Be Out of Your Mind!


A Radical Concept to Change the World


Samuel Koranteng-Pipim 
PhD, Director, Public Campus Ministries, Michigan Conference
Author, Not for Sale


Great minds discuss ideas;
Average minds discuss events;
Small minds discuss people.

−Eleanor Roosevelt, wife of Franklin D. Roosevelt (1884-1962), 32nd US President


Should we really be out of our minds? Yes—that’s what the Bible says! We must have the mind of Christ (Philippians 2:5), and, in order to have His mind, we must first be out of our minds. This radical concept holds the key to total surrender, true faith, victorious Christian living, and authentic biblical spirituality and lifestyle. It is also the secret to change the church—and the world.

The concept of being out of your mind is so deep that it merits an entire series of seminars at this year’s meeting of young people at GYC.a

But why should we focus on the mind? Why should we be out of our minds? And what are the indicators that we are truly out of our minds? You’ll find the answers during my seminar—one of the nineteen seminar tracks at this year’s GYC convention. However, in the spirit of goodwill that attends the Christmas season, I’ll summarize my answer in this article.

The Mind: The Measure of a Person

John D. Snider is the author of the classic volume I Love Booksb a work that is a must read for every serious person who strives for excellence. In one of the chapters, Snider begins with this insightful sentence:

“It is not how tall a man is or how much he weighs that counts in life, but how much he knows, what he can do, and how good a mind he has” (emphasis supplied).

I underscore the last phrase—“how good a mind he has.” To illustrate the point that the mind—not the stature—is the true measure of a person, Snider recounts a story from the life of Isaac Watts, a man of very little stature. Isaac Watts, you may know, was one of the three greatest hymn-writers in the English language. The other two were Charles Wesley and Fanny Crosby.
Judging from the sheer volume and quality of hymns Watts wrote, very few would have known that he was, indeed, a very little man. Even the Queen of England at that time, who had been desirous to meet this great man, didn’t know of Watts’s little stature.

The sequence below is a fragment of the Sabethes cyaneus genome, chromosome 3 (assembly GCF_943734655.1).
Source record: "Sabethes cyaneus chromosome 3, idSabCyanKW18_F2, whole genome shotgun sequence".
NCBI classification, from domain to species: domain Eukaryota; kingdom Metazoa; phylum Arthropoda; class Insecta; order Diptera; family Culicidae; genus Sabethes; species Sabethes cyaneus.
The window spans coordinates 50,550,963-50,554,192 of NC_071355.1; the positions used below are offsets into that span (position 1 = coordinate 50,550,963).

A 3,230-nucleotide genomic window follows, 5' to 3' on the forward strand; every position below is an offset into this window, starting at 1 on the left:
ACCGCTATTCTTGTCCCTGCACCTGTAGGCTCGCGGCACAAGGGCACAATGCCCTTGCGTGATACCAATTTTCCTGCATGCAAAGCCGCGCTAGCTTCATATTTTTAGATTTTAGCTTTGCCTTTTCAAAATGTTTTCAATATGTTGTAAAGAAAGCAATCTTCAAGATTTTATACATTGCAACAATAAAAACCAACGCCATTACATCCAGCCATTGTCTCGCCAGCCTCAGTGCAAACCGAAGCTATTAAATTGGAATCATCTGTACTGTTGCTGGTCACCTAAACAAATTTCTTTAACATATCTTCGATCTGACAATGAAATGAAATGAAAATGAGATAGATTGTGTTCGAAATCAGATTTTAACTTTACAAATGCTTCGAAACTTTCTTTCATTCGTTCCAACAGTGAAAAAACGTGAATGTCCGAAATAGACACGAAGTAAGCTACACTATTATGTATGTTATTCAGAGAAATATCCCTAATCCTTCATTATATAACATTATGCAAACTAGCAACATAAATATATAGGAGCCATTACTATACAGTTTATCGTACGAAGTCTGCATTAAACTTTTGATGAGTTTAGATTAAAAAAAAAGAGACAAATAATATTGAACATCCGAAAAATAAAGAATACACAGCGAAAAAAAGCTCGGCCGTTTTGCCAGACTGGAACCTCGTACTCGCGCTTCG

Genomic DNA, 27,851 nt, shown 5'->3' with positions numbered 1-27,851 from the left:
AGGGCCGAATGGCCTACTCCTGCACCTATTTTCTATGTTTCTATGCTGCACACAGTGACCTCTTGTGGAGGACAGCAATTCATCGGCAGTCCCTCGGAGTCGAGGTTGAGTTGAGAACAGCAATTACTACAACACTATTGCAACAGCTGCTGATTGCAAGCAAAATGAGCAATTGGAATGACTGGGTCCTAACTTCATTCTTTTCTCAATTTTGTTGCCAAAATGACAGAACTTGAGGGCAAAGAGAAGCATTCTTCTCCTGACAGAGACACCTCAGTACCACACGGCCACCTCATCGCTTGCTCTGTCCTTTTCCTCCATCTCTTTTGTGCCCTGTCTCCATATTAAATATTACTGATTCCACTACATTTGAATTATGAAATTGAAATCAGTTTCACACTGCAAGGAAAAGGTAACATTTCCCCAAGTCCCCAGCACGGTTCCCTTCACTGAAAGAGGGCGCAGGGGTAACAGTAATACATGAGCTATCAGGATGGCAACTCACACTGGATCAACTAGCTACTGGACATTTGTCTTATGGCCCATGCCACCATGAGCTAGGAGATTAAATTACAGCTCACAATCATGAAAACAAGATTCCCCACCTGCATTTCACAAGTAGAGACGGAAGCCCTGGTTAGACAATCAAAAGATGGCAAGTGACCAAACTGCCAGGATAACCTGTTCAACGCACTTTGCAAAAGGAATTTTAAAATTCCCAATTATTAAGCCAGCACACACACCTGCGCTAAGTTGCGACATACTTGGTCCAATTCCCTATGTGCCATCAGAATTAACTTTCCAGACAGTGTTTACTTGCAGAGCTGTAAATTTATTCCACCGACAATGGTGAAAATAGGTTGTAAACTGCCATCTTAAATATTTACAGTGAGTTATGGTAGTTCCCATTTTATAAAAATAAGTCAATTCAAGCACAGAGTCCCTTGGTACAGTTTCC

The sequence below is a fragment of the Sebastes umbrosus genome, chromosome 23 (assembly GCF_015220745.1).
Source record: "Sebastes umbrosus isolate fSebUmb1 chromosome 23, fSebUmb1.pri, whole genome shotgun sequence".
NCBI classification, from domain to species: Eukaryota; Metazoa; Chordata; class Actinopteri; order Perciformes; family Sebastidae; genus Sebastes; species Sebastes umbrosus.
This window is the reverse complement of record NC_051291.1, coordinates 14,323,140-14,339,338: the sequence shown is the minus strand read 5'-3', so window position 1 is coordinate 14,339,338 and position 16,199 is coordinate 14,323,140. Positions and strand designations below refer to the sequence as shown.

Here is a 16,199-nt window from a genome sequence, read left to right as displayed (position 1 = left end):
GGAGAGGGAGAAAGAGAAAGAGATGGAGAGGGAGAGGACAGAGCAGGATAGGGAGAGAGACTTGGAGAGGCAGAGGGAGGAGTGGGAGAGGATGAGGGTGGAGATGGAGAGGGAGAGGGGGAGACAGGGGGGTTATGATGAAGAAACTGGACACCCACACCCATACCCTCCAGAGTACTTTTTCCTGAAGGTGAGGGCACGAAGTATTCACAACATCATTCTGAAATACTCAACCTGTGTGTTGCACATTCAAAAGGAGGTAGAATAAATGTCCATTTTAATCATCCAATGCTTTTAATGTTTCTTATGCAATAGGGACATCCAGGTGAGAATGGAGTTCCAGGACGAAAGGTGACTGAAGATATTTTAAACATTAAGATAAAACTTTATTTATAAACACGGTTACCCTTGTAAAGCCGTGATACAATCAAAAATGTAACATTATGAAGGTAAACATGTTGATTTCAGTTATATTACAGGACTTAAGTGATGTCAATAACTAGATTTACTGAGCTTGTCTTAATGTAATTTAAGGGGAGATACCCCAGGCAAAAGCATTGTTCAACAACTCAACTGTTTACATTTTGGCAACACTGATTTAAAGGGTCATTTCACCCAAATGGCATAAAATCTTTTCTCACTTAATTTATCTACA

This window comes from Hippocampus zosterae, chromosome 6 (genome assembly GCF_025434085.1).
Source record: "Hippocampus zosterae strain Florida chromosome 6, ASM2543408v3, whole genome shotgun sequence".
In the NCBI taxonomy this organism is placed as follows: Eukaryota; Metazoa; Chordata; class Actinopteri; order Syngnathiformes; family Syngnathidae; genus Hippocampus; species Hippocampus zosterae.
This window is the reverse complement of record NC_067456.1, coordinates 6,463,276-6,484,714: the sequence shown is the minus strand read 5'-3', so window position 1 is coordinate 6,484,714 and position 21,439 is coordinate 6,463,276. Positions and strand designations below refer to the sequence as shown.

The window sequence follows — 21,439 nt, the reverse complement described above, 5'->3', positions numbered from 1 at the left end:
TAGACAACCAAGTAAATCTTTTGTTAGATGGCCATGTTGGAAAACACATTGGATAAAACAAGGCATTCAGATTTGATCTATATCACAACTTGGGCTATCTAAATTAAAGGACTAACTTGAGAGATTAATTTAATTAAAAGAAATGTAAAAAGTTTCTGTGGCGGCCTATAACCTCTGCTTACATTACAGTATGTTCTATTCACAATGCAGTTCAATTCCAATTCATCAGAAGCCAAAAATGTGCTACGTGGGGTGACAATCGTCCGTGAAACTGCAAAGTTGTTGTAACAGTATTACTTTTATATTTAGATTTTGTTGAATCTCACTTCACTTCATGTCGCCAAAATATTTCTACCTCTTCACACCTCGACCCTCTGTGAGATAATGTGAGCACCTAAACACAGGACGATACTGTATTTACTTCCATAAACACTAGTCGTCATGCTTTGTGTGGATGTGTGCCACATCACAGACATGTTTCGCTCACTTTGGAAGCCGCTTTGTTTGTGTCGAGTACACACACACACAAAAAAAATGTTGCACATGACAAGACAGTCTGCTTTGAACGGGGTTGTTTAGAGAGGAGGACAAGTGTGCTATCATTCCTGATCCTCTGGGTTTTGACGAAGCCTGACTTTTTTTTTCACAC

One day, when Watts was ushered into the presence of Queen Anne, the queen was so surprised to see such a little man that she exclaimed, “Is this the great little Doctor Watts!”

Now, from early childhood, Watts had been able to put into rhyme a good share of his everyday conversation. So without embarrassment, he answered the queen:

“Were I so tall to reach the pole,
Or grasp the ocean with my span,
I must be measured by my soul:
The mind’s the standard of the man.”

Isaac Watts was right. The mind is the true measure of a person. No wonder the Bible makes so many references to the mind.

A quick search for the word “mind” in your Bible concordance will reveal many interesting facts and descriptions of mind. For example, we read about “readiness of mind,” “humility of mind,” “lowliness/humbleness of mind,” “ sameness/oneness of mind,” and others. The Bible also describes a person as possessing either “doubtful mind,” “right mind,” “reprobate mind,” “carnal/fleshly mind,” “spiritual mind,” “willing mind,” “fervent mind,” “renewed mind,” “sound mind,” etc.

The mind must be important to deserve mention so many times. Certainly, in the estimation of God, the mind is the true measure of a man.

Since Jesus Christ is arguably the greatest man who ever lived, it should come as no surprise that the Bible talks about the “mind of Christ” or the “mind of the Lord.”